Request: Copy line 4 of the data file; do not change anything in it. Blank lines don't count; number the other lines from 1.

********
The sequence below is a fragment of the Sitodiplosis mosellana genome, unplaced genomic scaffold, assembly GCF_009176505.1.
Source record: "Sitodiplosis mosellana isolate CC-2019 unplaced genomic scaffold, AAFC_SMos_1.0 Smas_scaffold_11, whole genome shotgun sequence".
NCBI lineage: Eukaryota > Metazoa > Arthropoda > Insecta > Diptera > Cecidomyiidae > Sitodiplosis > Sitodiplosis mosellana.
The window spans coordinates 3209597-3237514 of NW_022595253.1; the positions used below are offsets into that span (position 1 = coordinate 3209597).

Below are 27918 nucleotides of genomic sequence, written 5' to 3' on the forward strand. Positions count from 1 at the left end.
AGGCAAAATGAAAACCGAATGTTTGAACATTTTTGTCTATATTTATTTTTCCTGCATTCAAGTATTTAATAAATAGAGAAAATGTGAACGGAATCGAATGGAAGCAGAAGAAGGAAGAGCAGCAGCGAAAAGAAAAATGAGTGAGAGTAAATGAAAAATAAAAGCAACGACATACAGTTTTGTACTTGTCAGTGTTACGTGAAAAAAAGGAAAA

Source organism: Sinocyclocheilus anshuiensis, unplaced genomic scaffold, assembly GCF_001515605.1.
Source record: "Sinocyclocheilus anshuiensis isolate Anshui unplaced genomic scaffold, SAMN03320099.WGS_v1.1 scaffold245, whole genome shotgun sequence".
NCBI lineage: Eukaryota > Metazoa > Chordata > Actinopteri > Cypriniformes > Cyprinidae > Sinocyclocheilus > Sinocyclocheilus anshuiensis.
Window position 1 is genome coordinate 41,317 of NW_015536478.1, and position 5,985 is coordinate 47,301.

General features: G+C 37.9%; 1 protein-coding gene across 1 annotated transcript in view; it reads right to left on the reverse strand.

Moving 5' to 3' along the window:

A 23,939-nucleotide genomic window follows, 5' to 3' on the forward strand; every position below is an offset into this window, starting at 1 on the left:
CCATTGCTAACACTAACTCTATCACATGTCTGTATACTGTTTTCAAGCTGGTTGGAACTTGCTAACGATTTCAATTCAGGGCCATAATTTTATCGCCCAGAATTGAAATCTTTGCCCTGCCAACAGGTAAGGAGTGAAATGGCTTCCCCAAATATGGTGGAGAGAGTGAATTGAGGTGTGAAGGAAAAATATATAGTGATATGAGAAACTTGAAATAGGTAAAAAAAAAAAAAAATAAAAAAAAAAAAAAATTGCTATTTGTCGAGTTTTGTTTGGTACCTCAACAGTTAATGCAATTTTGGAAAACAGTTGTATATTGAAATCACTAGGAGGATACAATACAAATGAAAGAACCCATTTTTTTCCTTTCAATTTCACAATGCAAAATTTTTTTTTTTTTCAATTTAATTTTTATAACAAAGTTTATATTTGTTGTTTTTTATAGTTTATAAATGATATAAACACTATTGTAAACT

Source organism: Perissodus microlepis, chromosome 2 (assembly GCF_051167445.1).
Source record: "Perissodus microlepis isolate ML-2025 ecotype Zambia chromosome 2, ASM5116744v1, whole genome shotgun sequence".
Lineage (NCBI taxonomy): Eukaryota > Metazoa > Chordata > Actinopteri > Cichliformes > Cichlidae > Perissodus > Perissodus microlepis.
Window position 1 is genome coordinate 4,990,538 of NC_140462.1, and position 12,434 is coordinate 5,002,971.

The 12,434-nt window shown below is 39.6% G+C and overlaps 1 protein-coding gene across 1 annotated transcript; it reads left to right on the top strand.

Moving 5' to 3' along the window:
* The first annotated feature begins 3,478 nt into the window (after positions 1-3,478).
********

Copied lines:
The window spans coordinates 3209597-3237514 of NW_022595253.1; the positions used below are offsets into that span (position 1 = coordinate 3209597).